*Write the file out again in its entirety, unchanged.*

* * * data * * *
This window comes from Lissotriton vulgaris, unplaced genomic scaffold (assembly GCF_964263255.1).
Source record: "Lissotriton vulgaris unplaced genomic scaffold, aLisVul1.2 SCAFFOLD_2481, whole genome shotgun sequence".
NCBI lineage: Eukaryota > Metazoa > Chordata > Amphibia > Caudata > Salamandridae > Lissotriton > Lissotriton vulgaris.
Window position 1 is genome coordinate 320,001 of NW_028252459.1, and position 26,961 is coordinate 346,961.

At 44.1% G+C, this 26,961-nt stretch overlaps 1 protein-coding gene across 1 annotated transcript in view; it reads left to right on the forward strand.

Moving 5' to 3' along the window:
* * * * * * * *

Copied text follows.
This window comes from Lissotriton vulgaris, unplaced genomic scaffold (assembly GCF_964263255.1).
Source record: "Lissotriton vulgaris unplaced genomic scaffold, aLisVul1.2 SCAFFOLD_2481, whole genome shotgun sequence".
NCBI lineage: Eukaryota > Metazoa > Chordata > Amphibia > Caudata > Salamandridae > Lissotriton > Lissotriton vulgaris.
Window position 1 is genome coordinate 320,001 of NW_028252459.1, and position 26,961 is coordinate 346,961.

At 44.1% G+C, this 26,961-nt stretch overlaps 1 protein-coding gene across 1 annotated transcript in view; it reads left to right on the forward strand.

Moving 5' to 3' along the window: